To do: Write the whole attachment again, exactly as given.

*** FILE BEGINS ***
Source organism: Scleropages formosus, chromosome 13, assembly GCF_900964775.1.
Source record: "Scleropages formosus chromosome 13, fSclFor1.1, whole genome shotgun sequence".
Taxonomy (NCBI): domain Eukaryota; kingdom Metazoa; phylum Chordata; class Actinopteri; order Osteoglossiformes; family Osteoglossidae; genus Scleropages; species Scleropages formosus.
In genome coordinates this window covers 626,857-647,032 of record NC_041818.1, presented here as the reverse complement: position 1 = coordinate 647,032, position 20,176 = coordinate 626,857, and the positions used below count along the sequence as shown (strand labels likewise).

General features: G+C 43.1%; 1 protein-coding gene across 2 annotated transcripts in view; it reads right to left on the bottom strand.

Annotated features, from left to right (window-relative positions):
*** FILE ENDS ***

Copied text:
Source organism: Scleropages formosus, chromosome 13, assembly GCF_900964775.1.
Source record: "Scleropages formosus chromosome 13, fSclFor1.1, whole genome shotgun sequence".
Taxonomy (NCBI): domain Eukaryota; kingdom Metazoa; phylum Chordata; class Actinopteri; order Osteoglossiformes; family Osteoglossidae; genus Scleropages; species Scleropages formosus.
In genome coordinates this window covers 626,857-647,032 of record NC_041818.1, presented here as the reverse complement: position 1 = coordinate 647,032, position 20,176 = coordinate 626,857, and the positions used below count along the sequence as shown (strand labels likewise).

General features: G+C 43.1%; 1 protein-coding gene across 2 annotated transcripts in view; it reads right to left on the bottom strand.

Annotated features, from left to right (window-relative positions):